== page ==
Montre Audemars Piguet Royal Oak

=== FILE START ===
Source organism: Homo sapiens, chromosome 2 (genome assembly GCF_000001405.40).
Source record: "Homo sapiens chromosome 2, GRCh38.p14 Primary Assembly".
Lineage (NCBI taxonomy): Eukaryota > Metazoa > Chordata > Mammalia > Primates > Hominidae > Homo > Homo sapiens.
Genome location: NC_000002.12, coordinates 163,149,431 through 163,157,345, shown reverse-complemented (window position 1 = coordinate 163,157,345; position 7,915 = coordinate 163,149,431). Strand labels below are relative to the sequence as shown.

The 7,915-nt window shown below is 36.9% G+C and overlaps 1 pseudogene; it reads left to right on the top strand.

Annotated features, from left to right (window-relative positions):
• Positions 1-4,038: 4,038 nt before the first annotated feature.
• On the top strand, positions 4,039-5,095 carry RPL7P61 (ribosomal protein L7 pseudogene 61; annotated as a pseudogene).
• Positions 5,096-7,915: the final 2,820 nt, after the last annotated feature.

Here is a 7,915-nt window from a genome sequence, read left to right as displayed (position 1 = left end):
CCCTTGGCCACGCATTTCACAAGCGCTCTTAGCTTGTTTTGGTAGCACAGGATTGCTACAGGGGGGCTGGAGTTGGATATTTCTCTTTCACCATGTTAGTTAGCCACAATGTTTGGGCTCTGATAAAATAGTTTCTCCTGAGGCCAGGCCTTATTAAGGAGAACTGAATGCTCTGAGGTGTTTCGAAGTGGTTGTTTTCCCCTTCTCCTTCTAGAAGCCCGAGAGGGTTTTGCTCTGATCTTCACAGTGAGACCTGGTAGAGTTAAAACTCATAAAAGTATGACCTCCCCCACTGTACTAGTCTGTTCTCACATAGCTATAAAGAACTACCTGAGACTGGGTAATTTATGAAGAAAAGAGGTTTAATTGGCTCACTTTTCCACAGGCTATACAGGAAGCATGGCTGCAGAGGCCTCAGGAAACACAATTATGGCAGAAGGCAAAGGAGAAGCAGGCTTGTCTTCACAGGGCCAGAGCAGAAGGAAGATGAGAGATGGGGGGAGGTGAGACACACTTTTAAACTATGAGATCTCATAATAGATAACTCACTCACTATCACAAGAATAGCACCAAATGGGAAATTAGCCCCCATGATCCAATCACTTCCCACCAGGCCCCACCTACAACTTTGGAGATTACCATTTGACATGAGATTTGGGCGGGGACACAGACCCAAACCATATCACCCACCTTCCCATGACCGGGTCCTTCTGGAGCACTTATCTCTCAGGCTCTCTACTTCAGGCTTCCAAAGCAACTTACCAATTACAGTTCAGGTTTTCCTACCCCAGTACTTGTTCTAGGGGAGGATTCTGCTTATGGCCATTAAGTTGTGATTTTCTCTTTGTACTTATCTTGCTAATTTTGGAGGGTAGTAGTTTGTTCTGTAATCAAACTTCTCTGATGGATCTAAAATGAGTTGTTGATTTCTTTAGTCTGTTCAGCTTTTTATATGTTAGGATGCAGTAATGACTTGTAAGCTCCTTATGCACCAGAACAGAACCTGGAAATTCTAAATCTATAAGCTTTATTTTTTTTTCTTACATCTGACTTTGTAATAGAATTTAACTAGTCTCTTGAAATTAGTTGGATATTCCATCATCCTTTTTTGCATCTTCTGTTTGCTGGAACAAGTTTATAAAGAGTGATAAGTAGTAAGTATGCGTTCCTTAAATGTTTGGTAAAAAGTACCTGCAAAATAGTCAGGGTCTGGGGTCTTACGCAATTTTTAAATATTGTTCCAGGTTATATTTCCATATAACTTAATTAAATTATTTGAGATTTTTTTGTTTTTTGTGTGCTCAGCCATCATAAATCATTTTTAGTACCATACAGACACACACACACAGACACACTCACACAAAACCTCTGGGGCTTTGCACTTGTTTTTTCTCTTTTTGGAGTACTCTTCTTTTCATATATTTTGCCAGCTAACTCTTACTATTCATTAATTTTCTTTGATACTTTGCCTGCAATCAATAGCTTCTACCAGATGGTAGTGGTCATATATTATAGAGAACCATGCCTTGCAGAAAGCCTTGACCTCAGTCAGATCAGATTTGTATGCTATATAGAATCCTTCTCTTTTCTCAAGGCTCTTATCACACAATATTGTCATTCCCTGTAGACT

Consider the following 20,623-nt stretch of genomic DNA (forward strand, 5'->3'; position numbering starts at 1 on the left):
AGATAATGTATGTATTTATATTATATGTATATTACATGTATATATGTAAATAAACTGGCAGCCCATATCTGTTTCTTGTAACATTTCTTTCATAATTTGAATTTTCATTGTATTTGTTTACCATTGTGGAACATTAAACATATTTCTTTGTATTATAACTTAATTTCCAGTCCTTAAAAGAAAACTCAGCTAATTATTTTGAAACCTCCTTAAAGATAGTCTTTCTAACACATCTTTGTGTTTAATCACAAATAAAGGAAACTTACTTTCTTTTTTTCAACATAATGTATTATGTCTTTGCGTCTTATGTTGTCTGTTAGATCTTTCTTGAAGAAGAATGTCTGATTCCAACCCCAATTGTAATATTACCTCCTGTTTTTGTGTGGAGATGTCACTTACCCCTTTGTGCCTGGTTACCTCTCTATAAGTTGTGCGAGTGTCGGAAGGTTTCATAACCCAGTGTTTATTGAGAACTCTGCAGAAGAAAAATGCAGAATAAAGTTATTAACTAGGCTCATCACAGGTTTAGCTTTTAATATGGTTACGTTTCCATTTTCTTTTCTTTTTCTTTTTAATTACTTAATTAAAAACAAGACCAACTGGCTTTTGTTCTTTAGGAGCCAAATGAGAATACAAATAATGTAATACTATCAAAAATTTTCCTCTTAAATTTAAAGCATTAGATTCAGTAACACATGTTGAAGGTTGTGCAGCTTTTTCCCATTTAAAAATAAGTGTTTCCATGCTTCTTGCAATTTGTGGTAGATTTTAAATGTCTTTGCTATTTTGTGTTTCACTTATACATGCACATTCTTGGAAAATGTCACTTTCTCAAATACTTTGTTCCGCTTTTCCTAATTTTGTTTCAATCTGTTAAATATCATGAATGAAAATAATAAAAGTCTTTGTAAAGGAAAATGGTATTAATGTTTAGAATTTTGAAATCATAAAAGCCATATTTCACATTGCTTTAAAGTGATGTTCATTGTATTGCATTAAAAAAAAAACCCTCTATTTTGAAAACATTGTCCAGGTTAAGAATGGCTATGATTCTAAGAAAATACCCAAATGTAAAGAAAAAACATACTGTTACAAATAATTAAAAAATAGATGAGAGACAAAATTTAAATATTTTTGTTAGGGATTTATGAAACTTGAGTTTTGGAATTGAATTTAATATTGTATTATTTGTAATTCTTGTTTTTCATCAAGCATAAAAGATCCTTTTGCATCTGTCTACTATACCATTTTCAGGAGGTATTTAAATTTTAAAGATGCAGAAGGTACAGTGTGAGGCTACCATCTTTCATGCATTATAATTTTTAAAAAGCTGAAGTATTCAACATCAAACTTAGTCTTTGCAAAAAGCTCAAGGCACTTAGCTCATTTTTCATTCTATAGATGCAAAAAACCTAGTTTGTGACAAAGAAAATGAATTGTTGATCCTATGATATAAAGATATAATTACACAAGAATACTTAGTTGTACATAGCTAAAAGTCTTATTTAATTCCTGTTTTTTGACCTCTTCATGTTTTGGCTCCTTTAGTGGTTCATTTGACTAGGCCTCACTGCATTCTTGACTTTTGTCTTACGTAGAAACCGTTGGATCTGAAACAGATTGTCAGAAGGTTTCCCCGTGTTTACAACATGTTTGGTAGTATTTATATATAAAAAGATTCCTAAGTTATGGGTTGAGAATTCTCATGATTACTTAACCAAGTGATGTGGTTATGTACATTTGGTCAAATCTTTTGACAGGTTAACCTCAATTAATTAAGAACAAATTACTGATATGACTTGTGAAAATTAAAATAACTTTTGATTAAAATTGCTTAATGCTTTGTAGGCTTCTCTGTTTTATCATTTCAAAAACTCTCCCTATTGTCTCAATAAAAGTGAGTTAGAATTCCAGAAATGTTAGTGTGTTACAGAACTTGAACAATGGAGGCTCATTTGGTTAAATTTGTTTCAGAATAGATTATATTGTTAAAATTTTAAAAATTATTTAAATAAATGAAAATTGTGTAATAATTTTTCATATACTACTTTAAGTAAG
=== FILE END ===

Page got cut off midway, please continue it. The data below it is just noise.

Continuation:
In April 1972, Audemars Piguet participated in the annual European watch-making fair in Basel, Switzerland. On the eve of the fair, AP's managing director, Georges Golay, called the designer Gérald Genta and told him that the Italian market was expecting an "unprecedented steel watch". Golay needed a special watch to present at the fair. In less than a day, Gérald Genta invented the Royal Oak, which became AP's masterpiece. The look of the watch was inspired by what Genta had seen on the shores of Lake Geneva: a diver being fitted with a diving helmet. The Royal Oak was characterized by a revolutionary design in the form of a rounded octagon. At the time, luxury watches on the market were all round, slim and in gold. Genta designed an avant garde octagonal watch in steel with sharp angles and visible screws. Priced at 3,650 Swiss francs when first launched, it was the most expensive luxury sports watch, priced ten times more than a Rolex Submariner (costing around 300 Swiss francs in circa 1973). The Royal Oak was the first high-end sports watch made of steel, recognizable by its octagonal bezel with eight hexagonal white gold screws, the guilloche engraving on its dial (known as grande "tapisserie"), its integrated bracelet and eight visible bolts on the back. The watch was slim (7mm) and had a case diameter of 39mm. The cost for producing the case (not including the material) of the Royal Oak in steel became much more expensive than a similar gold watch. On 6 September 1651 Oliver Cromwell's troops pursued King Charles II, the future king of England, Scotland and Ireland. To escape them, he took refuge in the branches of an oak tree. The tree became the Royal Oak and a symbol of power and protection. In commemoration of this historical event, eight ships of the British Royal Navy took the name of HMS Royal Oak between 1664 and 1939. Gérald Genta took inspiration from one of them, built in 1862. This battleship was reinforced with steel plates, had octagonal gun ports for its cannons that were secured by eight visible bolts. These features served as a basis to imagine and create the shape of the watch case. When the Royal Oak was released in 1973, the idea of making a high-end sports watch in stainless steel was considered a high risk. Its price and original design disconcerted the market. Therefore, its launch was slow at the beginning. But collectors and trend setters began adopting the watch and the Royal Oak became a success. The first series of 2000 Royal Oak (called the A-series) took more than a year to sell. These watches are the most sought after by collectors. They recognize them by the AP initials placed above 6 o'clock rather than at 12 o'clock like successive series. At the beginning, AP made a limited edition of 1,000. In 2000, the brand finally sold 100,000 Royal Oak. The watch represents around 45% of global sales. The first Royal Oak featuring a perpetual calendar caliber 2120/2800 was designed in 1981 to be the world's thinnest timepiece. The Royal Oak Day Date Moonphase was then launched. In 1983, the Royal Oak was equipped with lunar phases and a lunar calendar. One year later, the watch had a perpetual calendar. In 2004, Audemars Piguet created the Royal Oak hand-wound tourbillon chronograph, a limited edition of 20 pieces. This watch had a double ten-day power reserve indication and a 30-minute counter. Its case and its bracelet were made of platinum.

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